NEW YORK - The Federal Reserve surprised financial markets on Wednesday with a cautious outlook on the economy, pushing stocks and bonds sharply higher.
After wrapping up a two-day meeting, Fed policymakers left open the possibility of a rate increase later in the year, but also lowered the central bank's forecast for economic growth and noted that inflation would likely remain low.
Investors judged that the tentative tone stuck by policymakers meant that while rates may soon head higher, the pace of any increases will be more moderate than they had thought.
Stocks swung from losses earlier in the day to big gains after the Fed released its post-meeting statement. Bonds also rallied, pushing the yield on the 10-year Treasury note back below 2 percent. The dollar plunged against the euro.
"There is very little to suggest that the Fed is going to raise rates aggressively this year," said Jeremy Zirin, an investment strategist at UBS Wealth Management.
The Standard & Poor's 500 index rose 25.22 points, or 1.22 percent, to 2,099.50. The index had been down as much as 11 points before the release of the Fed's statement at 2 p.m.
The Dow Jones industrial average gained 227.11 points, or 1.27 percent, to 18,076.19. The Nasdaq composite rose 45.39 points, or 0.92 percent, to 4,982.83.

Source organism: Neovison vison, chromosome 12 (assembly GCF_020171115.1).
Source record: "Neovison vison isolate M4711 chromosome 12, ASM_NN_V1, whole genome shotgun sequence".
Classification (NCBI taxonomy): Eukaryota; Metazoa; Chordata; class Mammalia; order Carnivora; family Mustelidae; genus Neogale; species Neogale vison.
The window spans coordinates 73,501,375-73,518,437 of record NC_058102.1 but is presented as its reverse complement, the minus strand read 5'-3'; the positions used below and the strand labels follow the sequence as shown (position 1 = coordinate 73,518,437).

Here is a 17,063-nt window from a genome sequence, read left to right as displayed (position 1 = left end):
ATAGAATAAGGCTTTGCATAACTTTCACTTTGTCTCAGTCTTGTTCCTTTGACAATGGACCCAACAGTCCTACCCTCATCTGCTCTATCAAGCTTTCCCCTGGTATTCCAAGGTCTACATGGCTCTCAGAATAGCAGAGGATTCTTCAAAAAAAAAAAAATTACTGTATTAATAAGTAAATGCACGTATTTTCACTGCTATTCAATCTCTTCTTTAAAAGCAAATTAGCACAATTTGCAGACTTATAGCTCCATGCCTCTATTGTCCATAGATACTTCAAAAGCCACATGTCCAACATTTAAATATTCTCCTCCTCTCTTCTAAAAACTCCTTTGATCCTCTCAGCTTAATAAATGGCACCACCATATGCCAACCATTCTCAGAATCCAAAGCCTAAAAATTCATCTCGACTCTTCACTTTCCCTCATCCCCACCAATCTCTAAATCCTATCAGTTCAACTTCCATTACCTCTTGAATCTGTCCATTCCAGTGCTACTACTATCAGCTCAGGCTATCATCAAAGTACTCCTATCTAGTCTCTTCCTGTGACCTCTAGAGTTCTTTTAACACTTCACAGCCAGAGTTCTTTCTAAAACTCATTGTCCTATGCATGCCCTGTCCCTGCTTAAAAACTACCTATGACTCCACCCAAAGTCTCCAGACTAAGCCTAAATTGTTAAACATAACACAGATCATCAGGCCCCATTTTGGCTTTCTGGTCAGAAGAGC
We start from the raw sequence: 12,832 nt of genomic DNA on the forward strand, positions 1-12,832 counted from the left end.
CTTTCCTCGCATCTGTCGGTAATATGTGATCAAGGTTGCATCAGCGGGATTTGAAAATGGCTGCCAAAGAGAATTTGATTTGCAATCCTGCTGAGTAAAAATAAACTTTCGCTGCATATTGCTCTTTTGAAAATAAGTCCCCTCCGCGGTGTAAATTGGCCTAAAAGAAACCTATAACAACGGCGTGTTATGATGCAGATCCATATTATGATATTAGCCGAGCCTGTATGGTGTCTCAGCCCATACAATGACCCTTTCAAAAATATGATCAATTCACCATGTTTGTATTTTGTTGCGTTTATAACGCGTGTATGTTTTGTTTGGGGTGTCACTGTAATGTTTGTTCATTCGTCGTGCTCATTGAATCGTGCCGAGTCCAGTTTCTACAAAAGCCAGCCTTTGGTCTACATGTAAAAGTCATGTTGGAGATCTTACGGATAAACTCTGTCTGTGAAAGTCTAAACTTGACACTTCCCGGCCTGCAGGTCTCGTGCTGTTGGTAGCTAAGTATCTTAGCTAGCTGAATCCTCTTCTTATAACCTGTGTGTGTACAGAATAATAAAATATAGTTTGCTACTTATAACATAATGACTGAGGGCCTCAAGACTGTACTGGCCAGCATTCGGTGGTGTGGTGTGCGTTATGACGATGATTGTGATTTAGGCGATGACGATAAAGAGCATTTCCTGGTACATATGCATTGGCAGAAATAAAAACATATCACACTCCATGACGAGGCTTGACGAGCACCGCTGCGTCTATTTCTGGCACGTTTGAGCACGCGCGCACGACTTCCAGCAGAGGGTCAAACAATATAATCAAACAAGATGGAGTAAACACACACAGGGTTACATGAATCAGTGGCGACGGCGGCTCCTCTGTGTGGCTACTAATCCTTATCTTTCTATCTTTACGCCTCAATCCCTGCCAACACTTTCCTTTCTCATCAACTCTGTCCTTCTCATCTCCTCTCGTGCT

Energy companies led the gains for stocks as the price of oil spiked after the Fed's statement. Lower rates tend to make oil and other hard assets more attractive investments, increasing their prices. The energy sector in the S&P 500 jumped 2.9 percent.
Benchmark U.S. crude rose $1.20 to close at $44.66 a barrel in New York. Brent crude, a benchmark for international oils used by many U.S. refineries, rose $2.40 to close at $55.91 a barrel in London.
In currency trading, the dollar slumped, reversing a recent surge against the euro. The U.S. currency weakened almost 3 percent against the euro, to $1.0894. The dollar had traded as low as $1.05 earlier in the week.
Although the hiring picture in the United States has improved in recent months, other indicators have been weaker.
A report Monday showed that output at U.S. factories fell for a third straight month in February, driven by a big drop in production at auto plants. Retail sales have also remained sluggish despite a big drop in gas prices that has put more money in consumers' pockets.
"The Fed and the market have gotten a whole lot closer together," said Michael Arone, chief investment strategist for State Street Global Advisors.